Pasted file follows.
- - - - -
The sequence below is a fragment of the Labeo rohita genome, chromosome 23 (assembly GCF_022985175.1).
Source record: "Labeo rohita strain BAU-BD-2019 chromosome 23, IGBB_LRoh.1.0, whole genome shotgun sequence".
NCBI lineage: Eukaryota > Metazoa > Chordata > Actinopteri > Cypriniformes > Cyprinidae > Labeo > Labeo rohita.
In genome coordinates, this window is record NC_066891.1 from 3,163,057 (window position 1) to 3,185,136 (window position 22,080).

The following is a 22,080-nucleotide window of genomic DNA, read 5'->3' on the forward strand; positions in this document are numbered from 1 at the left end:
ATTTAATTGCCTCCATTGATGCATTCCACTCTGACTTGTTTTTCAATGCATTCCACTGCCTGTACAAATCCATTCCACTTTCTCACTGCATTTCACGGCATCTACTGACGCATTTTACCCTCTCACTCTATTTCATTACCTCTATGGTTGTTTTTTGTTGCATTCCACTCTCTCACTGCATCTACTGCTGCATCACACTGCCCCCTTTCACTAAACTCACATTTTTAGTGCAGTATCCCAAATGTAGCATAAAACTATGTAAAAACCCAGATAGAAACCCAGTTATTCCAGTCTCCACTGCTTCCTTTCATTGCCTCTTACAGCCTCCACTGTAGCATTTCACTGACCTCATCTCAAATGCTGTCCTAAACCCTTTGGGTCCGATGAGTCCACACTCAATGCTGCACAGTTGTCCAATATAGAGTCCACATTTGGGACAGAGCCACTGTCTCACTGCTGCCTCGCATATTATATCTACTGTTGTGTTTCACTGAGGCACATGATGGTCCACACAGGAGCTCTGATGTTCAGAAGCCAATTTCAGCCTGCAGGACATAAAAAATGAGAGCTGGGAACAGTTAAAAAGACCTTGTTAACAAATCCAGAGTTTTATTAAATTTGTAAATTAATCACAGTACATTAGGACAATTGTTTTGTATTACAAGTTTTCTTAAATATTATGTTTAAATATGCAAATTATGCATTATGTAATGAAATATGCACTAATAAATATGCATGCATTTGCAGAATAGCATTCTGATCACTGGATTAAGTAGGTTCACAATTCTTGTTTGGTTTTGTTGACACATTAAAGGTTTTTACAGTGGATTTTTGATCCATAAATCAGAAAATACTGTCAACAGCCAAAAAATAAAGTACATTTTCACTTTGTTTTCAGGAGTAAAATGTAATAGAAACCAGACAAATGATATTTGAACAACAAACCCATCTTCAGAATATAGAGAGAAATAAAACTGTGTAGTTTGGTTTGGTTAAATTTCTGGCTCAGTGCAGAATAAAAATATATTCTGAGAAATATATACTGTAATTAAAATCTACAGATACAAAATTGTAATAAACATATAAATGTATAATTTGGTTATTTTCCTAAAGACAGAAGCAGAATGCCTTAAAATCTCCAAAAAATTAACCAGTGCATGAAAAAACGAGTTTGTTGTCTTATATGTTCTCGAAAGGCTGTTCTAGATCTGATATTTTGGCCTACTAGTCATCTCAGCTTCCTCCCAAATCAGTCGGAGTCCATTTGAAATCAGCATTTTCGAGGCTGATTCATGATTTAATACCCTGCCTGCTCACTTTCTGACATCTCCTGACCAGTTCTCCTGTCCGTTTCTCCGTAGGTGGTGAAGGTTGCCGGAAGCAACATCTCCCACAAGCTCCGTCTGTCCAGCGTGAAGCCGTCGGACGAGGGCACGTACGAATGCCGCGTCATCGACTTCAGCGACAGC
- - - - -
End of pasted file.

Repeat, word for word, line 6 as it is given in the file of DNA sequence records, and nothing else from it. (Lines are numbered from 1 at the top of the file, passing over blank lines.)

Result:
ATTTAATTGCCTCCATTGATGCATTCCACTCTGACTTGTTTTTCAATGCATTCCACTGCCTGTACAAATCCATTCCACTTTCTCACTGCATTTCACGGCATCTACTGACGCATTTTACCCTCTCACTCTATTTCATTACCTCTATGGTTGTTTTTTGTTGCATTCCACTCTCTCACTGCATCTACTGCTGCATCACACTGCCCCCTTTCACTAAACTCACATTTTTAGTGCAGTATCCCAAATGTAGCATAAAACTATGTAAAAACCCAGATAGAAACCCAGTTATTCCAGTCTCCACTGCTTCCTTTCATTGCCTCTTACAGCCTCCACTGTAGCATTTCACTGACCTCATCTCAAATGCTGTCCTAAACCCTTTGGGTCCGATGAGTCCACACTCAATGCTGCACAGTTGTCCAATATAGAGTCCACATTTGGGACAGAGCCACTGTCTCACTGCTGCCTCGCATATTATATCTACTGTTGTGTTTCACTGAGGCACATGATGGTCCACACAGGAGCTCTGATGTTCAGAAGCCAATTTCAGCCTGCAGGACATAAAAAATGAGAGCTGGGAACAGTTAAAAAGACCTTGTTAACAAATCCAGAGTTTTATTAAATTTGTAAATTAATCACAGTACATTAGGACAATTGTTTTGTATTACAAGTTTTCTTAAATATTATGTTTAAATATGCAAATTATGCATTATGTAATGAAATATGCACTAATAAATATGCATGCATTTGCAGAATAGCATTCTGATCACTGGATTAAGTAGGTTCACAATTCTTGTTTGGTTTTGTTGACACATTAAAGGTTTTTACAGTGGATTTTTGATCCATAAATCAGAAAATACTGTCAACAGCCAAAAAATAAAGTACATTTTCACTTTGTTTTCAGGAGTAAAATGTAATAGAAACCAGACAAATGATATTTGAACAACAAACCCATCTTCAGAATATAGAGAGAAATAAAACTGTGTAGTTTGGTTTGGTTAAATTTCTGGCTCAGTGCAGAATAAAAATATATTCTGAGAAATATATACTGTAATTAAAATCTACAGATACAAAATTGTAATAAACATATAAATGTATAATTTGGTTATTTTCCTAAAGACAGAAGCAGAATGCCTTAAAATCTCCAAAAAATTAACCAGTGCATGAAAAAACGAGTTTGTTGTCTTATATGTTCTCGAAAGGCTGTTCTAGATCTGATATTTTGGCCTACTAGTCATCTCAGCTTCCTCCCAAATCAGTCGGAGTCCATTTGAAATCAGCATTTTCGAGGCTGATTCATGATTTAATACCCTGCCTGCTCACTTTCTGACATCTCCTGACCAGTTCTCCTGTCCGTTTCTCCGTAGGTGGTGAAGGTTGCCGGAAGCAACATCTCCCACAAGCTCCGTCTGTCCAGCGTGAAGCCGTCGGACGAGGGCACGTACGAATGCCGCGTCATCGACTTCAGCGACAGC